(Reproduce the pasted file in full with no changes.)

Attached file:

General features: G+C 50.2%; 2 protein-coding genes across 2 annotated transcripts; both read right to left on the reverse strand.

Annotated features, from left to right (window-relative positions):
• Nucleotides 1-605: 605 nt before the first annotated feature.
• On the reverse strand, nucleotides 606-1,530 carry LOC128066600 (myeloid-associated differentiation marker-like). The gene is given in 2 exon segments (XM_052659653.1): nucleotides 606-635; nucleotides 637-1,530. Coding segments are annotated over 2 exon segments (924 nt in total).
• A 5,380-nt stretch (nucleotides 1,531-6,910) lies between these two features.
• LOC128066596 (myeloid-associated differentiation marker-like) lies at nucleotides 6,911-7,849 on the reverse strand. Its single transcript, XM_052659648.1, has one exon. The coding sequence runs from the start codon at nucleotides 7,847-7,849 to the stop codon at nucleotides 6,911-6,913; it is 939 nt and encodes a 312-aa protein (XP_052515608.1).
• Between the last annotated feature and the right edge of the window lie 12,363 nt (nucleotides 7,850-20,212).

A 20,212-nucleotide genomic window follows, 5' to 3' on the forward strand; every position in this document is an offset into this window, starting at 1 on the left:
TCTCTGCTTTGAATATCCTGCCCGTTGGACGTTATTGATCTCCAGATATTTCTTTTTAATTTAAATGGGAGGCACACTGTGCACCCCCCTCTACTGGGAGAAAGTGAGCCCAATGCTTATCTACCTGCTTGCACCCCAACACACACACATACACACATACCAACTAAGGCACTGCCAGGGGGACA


General features: G+C 50.2%; 2 protein-coding genes across 2 annotated transcripts; both read right to left on the reverse strand.

Annotated features, from left to right (window-relative positions):
• Nucleotides 1-605: 605 nt before the first annotated feature.
• On the reverse strand, nucleotides 606-1,530 carry LOC128066600 (myeloid-associated differentiation marker-like). The gene is given in 2 exon segments (XM_052659653.1): nucleotides 606-635; nucleotides 637-1,530. Coding segments are annotated over 2 exon segments (924 nt in total).
• A 5,380-nt stretch (nucleotides 1,531-6,910) lies between these two features.
• LOC128066596 (myeloid-associated differentiation marker-like) lies at nucleotides 6,911-7,849 on the reverse strand. Its single transcript, XM_052659648.1, has one exon. The coding sequence runs from the start codon at nucleotides 7,847-7,849 to the stop codon at nucleotides 6,911-6,913; it is 939 nt and encodes a 312-aa protein (XP_052515608.1).
• Between the last annotated feature and the right edge of the window lie 12,363 nt (nucleotides 7,850-20,212).

A 20,212-nucleotide genomic window follows, 5' to 3' on the forward strand; every position in this document is an offset into this window, starting at 1 on the left:
TCTCTGCTTTGAATATCCTGCCCGTTGGACGTTATTGATCTCCAGATATTTCTTTTTAATTTAAATGGGAGGCACACTGTGCACCCCCCTCTACTGGGAGAAAGTGAGCCCAATGCTTATCTACCTGCTTGCACCCCAACACACACACATACACACATACCAACTAAGGCACTGCCAGGGGGACA